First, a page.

He dreamed that the priest whom they had shot that morning was back in the house dressed in the clothes his father had lent him and laid out stiffly for burial. The boy sat beside the bed and his mother read out of a very long book all about how the priest had acted in front of the bishop the part of Julius Caesar: there was a fish basket at her feet, and the fish were bleeding, wrapped in her handkerchief. He was very bored and very tired and somebody was hammering nails into a coffin in the passage. Suddenly the dead priest winked at him—an unmistakable flicker of the eyelid, just like that.
In the novel's final chapter, Greene depicts the reactions of various people to the priest's execution. Fittingly, he ends with the young boy. Extremely significant here is the way Greene weaves imagery of Jesus Christ into the boy's dream. "Julius Caesar" of course, besides being another victim of betrayal and murder, has the same initials "J.C." Notice also the mention of baskets of fish, feet and bleeding, references to both the wedding feast of Cana, the multiplication of the loaves and fishes, and the crucifixion. The "resurrection" here is much less dramatic, but still significant: the priest flickers his eyelids, implying that he has returned to life after his execution. In fact, the priest has attained a kind of resurrection primarily because his image and his example remain in the boy's mind after the priest dies.
The lieutenant said in a tone of fury: "Well, you're going to be a martyr—you've got that satisfaction." "Oh, no. Martyrs are not like me. They don't think all the time—if I had drunk more brandy I shouldn't be so afraid."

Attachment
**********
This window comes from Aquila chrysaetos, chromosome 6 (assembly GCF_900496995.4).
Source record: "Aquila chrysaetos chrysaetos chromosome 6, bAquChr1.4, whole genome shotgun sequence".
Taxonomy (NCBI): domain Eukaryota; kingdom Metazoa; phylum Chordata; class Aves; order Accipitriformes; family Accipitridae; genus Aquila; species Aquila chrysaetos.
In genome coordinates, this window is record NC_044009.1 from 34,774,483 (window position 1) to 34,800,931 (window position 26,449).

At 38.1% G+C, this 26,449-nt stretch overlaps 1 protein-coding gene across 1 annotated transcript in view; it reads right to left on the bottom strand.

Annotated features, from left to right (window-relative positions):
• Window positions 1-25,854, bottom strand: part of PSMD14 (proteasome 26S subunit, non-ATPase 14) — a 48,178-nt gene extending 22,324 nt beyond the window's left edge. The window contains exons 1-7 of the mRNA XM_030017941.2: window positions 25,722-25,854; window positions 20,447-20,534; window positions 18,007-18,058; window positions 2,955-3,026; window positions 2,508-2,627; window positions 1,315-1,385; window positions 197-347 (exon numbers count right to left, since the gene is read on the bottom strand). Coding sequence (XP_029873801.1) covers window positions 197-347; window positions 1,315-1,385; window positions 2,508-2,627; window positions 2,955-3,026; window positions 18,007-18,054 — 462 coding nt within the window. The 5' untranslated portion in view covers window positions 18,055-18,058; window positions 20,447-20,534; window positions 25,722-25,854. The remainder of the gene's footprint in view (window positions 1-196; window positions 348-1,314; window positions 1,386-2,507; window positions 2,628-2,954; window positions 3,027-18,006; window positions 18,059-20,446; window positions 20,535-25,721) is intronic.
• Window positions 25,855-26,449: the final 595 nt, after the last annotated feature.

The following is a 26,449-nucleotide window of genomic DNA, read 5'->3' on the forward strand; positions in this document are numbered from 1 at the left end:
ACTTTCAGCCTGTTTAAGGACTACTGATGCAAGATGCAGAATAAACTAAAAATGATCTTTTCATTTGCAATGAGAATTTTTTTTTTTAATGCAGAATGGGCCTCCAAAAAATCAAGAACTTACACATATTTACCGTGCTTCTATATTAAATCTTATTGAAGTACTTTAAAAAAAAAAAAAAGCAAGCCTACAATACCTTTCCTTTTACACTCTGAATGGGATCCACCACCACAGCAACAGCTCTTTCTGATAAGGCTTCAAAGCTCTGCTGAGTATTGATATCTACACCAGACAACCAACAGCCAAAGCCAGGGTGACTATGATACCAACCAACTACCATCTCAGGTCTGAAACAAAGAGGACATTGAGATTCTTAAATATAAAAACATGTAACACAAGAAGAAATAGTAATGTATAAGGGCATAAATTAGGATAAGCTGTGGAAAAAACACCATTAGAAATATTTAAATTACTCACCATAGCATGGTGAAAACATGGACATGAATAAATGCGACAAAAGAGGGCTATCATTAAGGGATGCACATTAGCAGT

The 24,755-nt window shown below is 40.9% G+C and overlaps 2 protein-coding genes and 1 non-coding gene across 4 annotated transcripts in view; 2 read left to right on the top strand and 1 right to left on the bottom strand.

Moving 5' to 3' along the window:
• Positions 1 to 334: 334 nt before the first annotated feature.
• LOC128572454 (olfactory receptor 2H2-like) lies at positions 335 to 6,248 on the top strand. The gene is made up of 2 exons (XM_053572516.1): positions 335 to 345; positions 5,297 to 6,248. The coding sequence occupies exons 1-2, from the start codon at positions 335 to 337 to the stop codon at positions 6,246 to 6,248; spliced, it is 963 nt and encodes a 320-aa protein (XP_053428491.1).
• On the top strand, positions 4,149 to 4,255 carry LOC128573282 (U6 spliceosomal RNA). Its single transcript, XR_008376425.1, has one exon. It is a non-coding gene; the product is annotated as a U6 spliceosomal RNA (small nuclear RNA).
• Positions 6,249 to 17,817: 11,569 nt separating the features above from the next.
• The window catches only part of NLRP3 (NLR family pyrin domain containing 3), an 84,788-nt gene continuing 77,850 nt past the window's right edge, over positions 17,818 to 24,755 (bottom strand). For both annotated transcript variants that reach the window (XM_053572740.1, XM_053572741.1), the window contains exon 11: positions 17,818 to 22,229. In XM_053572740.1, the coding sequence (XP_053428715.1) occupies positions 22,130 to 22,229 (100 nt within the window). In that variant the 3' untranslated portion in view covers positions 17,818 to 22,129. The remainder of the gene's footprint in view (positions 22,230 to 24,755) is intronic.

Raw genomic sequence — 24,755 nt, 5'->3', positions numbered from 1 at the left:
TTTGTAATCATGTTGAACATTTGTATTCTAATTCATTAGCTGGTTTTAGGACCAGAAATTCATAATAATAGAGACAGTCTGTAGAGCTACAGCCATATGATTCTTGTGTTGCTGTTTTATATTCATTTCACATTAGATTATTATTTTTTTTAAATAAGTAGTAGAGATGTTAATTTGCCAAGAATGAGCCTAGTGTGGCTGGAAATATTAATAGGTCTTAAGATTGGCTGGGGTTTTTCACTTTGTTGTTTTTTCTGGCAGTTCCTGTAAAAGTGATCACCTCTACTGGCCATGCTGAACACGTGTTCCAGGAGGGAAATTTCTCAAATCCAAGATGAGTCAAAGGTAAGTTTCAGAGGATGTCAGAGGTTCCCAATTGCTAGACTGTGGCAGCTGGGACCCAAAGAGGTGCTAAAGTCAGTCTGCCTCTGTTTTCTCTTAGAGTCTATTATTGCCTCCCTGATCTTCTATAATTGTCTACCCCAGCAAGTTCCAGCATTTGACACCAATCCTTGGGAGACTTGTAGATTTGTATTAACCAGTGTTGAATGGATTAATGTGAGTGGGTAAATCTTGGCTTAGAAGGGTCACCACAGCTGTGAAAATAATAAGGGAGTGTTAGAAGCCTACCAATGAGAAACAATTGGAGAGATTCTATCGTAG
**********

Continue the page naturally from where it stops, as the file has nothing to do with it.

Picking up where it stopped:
In this interchange between the lieutenant and the priest in Chapter Three of Part III, the priest's retort voices an idea that has been implicit throughout the novel—that thinking and true holiness are somehow opposed to each other. As a kind of snare, thought is something we have seen in many places in this book. While most stories of saints and martyrs are stories of action, defiance, heroism, and conviction, the priest's story is one of introspection, self-doubt, self-abuse, anxiety, and uncertainty. Considered from a different perspective, however, the priest's thoughts do not prevent him from doing good—in fact, in many ways, it is his tendency toward second- thoughts that lead him to make the right decisions. Although his relentless introspection may keep him from being a purely spontaneous agent of goodness, thought ultimately helps him to overcome many of his selfish instincts, including the instinct for self-preservation. His self-sacrificing actions combined with his constant soul-searching ultimately make him seem a martyr to everyone but himself.